Residents asked to limit water use after four main breaks

City could impose restrictions to reduce stress on water system

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City of Seward residents were asked to conserve water over the weekend and into this week, city officials said Aug. 5, after several water main breaks related to high temperatures and a noticeable pattern in peak water usage caused concern.

City Administrator Greg Butcher said at least four water main breaks, along with excessive lawn watering, was putting stress on the city’s water system.

The breaks occurred in the southwestern part of town – south of Jones Bank, near 11th and South streets, between Ninth and 10th streets on Highway 34, and between 10th and 11th streets on Elm.

“They’ve all been in the part of town where we have older pipes,” Butcher said.

Residents in some areas were without water for part of the day Aug. 4 and 5 as city crews tried to isolate the breaks and fix them.

Water was restored to those residents Aug. 5, and the Elm Street break over the weekend was quickly resolved.

City crews also helped contain a break on Tenneco’s water system when its fire service line broke in the early morning hours Aug. 5.

The breaks, Butcher said, were caused by shifts in the ground linked to high temperatures.

“The ground is heaving,” Butcher said. “You’ll see we have concrete that will pop up and down. The ground is moving, and it has to go somewhere.”

Seward spent Friday, Aug. 5, in a heat advisory and was under an excessive heat warning for most of Saturday, according to the National Weather Service.

When a water main breaks, the water system loses pressure, Butcher said. Then, when the break is fixed, the pressure goes back up, causing more disruption underground.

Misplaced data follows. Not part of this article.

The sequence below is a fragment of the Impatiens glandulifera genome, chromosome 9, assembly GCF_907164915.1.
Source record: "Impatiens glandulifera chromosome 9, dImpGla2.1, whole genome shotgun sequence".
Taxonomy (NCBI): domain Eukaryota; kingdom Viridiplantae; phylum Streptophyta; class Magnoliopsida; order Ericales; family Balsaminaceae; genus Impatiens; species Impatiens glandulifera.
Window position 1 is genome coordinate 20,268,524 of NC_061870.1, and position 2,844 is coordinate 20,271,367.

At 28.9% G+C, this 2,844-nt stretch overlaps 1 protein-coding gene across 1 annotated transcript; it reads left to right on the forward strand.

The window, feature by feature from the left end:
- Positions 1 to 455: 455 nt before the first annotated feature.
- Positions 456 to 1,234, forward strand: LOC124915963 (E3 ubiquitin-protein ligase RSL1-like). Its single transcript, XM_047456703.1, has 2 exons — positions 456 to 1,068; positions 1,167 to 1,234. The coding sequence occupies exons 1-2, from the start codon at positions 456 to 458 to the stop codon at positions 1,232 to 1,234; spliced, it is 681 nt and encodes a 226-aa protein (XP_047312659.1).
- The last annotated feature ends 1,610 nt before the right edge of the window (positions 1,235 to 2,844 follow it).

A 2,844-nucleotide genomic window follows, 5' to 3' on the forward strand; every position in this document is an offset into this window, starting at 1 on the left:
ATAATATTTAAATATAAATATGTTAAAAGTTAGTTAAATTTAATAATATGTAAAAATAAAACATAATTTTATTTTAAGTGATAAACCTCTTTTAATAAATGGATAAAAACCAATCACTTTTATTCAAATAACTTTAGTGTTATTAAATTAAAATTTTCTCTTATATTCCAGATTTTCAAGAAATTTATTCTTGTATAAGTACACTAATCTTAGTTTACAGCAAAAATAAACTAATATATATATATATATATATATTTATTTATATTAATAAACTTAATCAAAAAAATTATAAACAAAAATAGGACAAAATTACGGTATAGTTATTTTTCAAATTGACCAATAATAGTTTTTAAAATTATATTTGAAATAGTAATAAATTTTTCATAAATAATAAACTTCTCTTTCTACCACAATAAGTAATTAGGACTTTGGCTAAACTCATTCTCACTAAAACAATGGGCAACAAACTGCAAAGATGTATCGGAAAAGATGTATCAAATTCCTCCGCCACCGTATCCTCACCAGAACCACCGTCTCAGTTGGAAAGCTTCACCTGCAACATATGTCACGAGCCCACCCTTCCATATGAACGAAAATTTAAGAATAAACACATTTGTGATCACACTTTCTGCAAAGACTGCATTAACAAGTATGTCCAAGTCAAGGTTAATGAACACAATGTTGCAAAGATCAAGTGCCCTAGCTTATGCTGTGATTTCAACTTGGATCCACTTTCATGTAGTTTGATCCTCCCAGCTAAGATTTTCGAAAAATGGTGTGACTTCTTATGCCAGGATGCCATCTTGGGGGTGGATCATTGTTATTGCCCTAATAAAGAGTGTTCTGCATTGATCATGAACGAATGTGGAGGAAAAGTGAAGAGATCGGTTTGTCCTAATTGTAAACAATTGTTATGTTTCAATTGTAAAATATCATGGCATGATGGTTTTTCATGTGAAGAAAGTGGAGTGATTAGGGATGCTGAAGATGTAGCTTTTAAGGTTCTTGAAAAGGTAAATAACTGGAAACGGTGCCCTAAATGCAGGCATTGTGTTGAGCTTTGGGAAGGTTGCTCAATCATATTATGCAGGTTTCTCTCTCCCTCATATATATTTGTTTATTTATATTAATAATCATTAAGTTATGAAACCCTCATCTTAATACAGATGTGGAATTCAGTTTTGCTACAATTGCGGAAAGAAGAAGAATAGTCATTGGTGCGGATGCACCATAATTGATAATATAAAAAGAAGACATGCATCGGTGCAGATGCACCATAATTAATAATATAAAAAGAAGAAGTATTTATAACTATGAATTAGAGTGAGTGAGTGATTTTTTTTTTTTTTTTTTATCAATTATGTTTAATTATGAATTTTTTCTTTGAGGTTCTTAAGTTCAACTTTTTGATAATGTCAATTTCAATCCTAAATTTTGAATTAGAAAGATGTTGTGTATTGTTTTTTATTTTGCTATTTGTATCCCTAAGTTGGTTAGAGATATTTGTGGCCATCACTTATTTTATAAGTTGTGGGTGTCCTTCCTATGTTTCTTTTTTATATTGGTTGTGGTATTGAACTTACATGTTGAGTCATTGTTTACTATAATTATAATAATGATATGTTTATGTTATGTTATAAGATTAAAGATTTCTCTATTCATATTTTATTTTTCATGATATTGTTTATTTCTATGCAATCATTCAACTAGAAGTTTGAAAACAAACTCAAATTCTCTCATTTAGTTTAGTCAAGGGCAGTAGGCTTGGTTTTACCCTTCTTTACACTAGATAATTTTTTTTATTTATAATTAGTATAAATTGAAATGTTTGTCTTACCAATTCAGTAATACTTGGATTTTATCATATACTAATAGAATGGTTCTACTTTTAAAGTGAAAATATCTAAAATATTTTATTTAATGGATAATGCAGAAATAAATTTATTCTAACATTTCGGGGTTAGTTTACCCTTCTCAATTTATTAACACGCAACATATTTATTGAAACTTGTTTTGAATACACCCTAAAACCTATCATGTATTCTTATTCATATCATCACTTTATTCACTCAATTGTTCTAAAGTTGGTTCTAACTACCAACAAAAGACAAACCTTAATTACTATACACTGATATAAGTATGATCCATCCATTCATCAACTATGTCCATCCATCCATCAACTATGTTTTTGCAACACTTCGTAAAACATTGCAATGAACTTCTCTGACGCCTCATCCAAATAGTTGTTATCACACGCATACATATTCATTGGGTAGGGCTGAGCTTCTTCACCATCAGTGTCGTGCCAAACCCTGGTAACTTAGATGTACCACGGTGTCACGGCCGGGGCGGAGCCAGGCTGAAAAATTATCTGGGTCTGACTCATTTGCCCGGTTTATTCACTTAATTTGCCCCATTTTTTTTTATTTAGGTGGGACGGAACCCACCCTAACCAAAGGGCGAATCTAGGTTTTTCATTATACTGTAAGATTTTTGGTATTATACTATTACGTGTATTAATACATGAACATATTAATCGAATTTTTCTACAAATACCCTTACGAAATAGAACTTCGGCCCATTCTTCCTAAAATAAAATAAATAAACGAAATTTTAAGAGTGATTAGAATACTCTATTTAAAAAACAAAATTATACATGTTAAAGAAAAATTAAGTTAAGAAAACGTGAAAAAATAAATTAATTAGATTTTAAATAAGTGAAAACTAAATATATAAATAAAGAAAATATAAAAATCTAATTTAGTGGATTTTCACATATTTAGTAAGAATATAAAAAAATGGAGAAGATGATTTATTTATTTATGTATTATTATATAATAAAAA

At least two other locations in town experienced similar buckling – the intersection of Seventh Street and Highway 34, and near City Hall – where drivers saw water running down the side of the curbs.

Butcher said these were slower leaks where valves had broken because of the concrete shifts.

Those leaks were dealt with Aug. 8, as they were not as big of a drain on the water system and required quite a bit of manpower to fix.

“We need substantial staffing to close an entire lane of highway and tear up the street to fix those,” Butcher said.

City street and water personnel, law enforcement and the Nebraska Department of Transportation were to be involved in the repair, he said.

Butcher said residents were asked to limit their water usage on a voluntary basis over the weekend and Monday, especially when it came to watering lawns.

It seems many residents in town are watering their lawns on the same days of the week, Butcher said.

“We’re peaking on Monday, then peaking on Wednesday, then another peak on Friday,” Butcher said.

Butcher said the city was monitoring water pressure and use on Monday to see if trends continued.

If a voluntary conservation effort was unsuccessful, the mayor could impose a water conservation mandate to help reduce stress on the system until temperatures lower and the ground receives moisture.

“A lot of this could be solved if we get some rain,” Butcher said.

A restriction would allow residents to only water on certain days of the week based on their address. 

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